The vast Fairgreen Gallery space in the centre of Galway provides the opportunity to bring together a series of colossal paintings, none of which have been shown in Ireland before. The visceral, physical and painterly qualities of these works are shown to great effect in those venue with its great height and abundance of natural light.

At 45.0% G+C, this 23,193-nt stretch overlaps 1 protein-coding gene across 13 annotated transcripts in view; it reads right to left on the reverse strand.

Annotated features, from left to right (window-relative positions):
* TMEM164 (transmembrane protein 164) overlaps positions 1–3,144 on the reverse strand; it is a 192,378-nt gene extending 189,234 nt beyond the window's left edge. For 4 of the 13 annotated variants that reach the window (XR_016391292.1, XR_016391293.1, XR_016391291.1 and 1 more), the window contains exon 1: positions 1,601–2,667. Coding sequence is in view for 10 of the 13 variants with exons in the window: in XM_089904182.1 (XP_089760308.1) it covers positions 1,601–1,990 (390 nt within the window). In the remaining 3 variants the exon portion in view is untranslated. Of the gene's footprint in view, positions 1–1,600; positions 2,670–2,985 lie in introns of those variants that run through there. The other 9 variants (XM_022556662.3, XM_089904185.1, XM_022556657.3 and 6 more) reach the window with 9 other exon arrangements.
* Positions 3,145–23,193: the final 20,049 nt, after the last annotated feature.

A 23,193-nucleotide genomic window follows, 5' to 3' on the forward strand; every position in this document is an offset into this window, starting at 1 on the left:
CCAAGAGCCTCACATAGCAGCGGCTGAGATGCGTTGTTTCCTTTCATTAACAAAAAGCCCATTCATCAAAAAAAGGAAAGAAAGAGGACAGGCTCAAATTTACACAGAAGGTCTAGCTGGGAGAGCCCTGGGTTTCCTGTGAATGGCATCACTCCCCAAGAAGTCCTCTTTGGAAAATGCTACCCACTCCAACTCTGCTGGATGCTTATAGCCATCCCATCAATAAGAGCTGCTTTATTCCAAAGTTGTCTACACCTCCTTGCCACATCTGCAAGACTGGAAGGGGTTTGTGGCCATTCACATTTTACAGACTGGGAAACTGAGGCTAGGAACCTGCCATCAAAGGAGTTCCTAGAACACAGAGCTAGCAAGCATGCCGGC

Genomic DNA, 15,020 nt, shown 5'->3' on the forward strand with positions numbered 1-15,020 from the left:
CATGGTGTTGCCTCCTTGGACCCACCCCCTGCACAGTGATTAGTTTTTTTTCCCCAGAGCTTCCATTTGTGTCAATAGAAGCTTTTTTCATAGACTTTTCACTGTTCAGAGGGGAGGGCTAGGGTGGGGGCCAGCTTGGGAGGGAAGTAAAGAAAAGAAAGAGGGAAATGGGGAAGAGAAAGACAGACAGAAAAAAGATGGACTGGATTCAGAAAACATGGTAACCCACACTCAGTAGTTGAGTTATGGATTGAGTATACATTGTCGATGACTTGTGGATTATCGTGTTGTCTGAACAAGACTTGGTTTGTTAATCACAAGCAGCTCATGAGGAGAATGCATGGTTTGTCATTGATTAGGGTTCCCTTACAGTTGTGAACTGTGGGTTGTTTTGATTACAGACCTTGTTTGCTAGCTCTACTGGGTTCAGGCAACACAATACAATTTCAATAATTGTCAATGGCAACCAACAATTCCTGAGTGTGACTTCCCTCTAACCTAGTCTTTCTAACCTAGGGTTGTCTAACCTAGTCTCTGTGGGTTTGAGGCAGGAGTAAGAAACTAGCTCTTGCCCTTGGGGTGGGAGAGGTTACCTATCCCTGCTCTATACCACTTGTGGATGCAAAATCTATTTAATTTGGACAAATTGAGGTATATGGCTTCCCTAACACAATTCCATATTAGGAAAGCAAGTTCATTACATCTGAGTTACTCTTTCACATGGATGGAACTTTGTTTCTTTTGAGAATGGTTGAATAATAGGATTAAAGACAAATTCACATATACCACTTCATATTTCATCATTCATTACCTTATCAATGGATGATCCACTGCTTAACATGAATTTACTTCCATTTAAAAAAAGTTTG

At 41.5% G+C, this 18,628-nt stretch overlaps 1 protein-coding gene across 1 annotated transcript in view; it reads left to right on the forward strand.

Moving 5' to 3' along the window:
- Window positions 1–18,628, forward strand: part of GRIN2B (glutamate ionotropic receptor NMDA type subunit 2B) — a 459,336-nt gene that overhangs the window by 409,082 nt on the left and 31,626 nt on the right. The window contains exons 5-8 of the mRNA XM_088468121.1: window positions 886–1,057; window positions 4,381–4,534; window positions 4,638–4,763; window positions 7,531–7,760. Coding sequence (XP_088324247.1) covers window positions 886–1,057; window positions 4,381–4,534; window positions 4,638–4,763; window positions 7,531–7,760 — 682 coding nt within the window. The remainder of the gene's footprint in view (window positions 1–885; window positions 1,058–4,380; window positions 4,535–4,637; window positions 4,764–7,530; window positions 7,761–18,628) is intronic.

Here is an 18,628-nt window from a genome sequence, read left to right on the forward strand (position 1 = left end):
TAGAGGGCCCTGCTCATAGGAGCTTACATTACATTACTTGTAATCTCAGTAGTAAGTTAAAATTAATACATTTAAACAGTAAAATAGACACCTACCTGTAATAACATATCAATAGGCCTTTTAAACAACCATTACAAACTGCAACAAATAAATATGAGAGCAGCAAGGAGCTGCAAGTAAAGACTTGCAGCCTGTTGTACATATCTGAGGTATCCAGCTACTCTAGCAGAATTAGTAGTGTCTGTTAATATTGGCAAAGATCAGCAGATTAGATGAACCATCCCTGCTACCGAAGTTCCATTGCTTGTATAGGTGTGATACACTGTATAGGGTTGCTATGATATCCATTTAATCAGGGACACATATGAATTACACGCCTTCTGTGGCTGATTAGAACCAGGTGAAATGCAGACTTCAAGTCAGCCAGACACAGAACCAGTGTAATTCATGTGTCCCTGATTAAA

The paintings reference history and myth and include the 6 metres tall Tomb of the Diver as well as Porces and Chariboea, a painting originally begun in Italy in 1986 and, after many transformations, completed in the artist's studio in Ireland in 2003. The bulk of the work, however, is connected in a direct way to this place and the here and now with the recurring motif of the rusting wreck of The Plassy which is beached on the Island of Inis Oírr. This is an image that has repeatedly occured in the artists work over many years and in many different guises. In these paintings the wreck has been re-floated and appears as a ghostly image seen from the sea itself. An exhibition of smaller related paintings can be seen at Áras Éanna Centre, Inis Oírr, a short walk from the wreck of The Plassy